At any given moment I probably have a handful of my developers who aren’t buried knee deep in coding, testing, or gathering requirements. They’re ‘riding the bench’ as the term went in the professional services world. In a consulting shop if you rode the bench for too long you were soon asked to be successful elsewhere. So proactive developers would always be trying to scrounge up the next client project, or volunteering to build a ‘useful’ internal software tool. The slower ones, the types you wanted to weed out of any good professional services firm viewed bench time as a bit of a vacation and attempted to milk it. That was generally a bad strategy.
In the more traditional corporate IT shops without the pressure to squeeze every last dollar out of their primary resources, their consultants, downtime seems to be a little more common. Typically it seems to come out of traditional project planning and resource allocation. The problem starts at the beginning of the project where the PM demands some development resources. Probably one of those resources is really involved up front in requirements. If you’re lucky the rest have some configuration work or research related to the project to work on. Often they’re underutilized until coding really gets underway. Then again in design the bulk of the developers are only peripherally involved, but hopefully there’s valuable prototyping and spiking to be done. Then the coding begins and goes until delivery. Even here things can slow down if a developer finishes a module early and can’t easily start a new assignment because of dependencies. Then generally we move into a testing phase and if the developers have done a good quality job along the way there are often few bugs and so again a lot of downtime. No one can be released though because they were ‘promised’ to the project and the sponsor would scream. Then even after a project’s deployed the business isn’t always ready with a backlog of projects for people.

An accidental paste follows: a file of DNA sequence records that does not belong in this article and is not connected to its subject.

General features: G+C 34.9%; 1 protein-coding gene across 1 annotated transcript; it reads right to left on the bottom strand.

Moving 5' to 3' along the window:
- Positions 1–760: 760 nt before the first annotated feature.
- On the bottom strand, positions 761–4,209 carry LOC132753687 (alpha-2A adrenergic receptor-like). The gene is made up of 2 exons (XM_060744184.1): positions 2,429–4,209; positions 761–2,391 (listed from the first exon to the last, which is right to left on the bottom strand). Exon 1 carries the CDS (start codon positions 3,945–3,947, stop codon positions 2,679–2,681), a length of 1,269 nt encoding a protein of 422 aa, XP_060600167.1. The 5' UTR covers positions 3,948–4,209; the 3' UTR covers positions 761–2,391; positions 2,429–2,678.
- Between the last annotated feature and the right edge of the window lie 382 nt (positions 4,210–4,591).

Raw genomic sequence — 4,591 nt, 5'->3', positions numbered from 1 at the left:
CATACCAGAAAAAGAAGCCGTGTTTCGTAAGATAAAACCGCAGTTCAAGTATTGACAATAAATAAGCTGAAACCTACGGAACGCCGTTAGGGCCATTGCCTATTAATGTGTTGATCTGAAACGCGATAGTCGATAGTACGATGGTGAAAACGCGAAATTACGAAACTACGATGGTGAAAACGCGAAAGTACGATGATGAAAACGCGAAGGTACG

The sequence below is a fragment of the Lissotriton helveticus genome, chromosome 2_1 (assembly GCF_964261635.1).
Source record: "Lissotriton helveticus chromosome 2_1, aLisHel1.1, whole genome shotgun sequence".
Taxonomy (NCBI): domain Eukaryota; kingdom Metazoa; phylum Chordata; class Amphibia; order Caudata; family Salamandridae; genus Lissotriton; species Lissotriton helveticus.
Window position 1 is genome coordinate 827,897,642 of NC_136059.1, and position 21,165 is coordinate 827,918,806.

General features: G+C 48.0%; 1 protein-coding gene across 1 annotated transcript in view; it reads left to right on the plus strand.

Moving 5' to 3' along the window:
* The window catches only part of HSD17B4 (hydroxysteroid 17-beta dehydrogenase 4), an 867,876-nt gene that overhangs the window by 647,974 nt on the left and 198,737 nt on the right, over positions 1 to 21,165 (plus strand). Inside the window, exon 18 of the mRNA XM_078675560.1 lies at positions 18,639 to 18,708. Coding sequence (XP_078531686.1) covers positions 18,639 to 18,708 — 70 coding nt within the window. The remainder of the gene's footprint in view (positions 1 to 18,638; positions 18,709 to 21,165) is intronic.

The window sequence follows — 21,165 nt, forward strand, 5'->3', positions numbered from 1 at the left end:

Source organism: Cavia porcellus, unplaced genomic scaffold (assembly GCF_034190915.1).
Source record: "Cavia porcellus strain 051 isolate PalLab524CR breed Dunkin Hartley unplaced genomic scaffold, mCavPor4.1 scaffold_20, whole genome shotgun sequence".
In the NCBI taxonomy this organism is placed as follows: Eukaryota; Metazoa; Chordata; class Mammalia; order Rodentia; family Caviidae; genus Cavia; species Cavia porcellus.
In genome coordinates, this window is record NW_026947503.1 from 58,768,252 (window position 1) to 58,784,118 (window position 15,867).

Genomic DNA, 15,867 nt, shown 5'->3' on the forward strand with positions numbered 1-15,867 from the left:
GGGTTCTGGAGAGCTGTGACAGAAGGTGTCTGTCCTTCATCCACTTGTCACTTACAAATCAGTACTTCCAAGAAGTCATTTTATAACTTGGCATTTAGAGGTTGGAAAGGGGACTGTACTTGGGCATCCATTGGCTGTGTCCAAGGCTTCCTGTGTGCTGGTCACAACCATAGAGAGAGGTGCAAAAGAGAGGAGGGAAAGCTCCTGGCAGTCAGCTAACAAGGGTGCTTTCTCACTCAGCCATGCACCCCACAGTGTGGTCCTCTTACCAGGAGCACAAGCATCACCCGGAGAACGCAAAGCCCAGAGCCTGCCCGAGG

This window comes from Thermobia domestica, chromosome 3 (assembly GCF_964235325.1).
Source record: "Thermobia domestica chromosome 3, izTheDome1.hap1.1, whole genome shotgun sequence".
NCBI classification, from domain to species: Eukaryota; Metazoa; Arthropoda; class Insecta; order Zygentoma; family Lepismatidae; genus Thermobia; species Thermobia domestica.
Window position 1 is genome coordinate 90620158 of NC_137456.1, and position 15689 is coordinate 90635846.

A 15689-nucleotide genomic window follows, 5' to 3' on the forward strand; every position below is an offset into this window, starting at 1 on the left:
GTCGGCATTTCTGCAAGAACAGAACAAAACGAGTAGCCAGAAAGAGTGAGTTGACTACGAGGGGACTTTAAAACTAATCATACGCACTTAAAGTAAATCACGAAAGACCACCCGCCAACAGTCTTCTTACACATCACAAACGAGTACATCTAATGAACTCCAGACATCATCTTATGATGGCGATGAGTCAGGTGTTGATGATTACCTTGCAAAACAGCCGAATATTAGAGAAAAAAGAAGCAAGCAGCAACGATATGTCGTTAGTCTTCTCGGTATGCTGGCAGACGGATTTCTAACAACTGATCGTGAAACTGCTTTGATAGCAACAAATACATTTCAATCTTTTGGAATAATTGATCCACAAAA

Much of this stems from most corporate developments fixation on waterfall like processes even RUP run as waterfall. As I move more of our teams to a Scrum like approach I’m hoping to get much better utilization out of our developers. It was great to see on the first Scrum pilot project as the developers adjusted each day to take on new work, or help others get their assignments done that they kept busy with a minimal effort. I’m hoping to see this continue as we roll Scrum into more of our projects. Of course some individual developers are more or less motivated when seeing the option to slow down, but with short iterations and deliveries there seems to be added peer pressure to stay busy. I’ll have to see how well this works out on the next set of projects.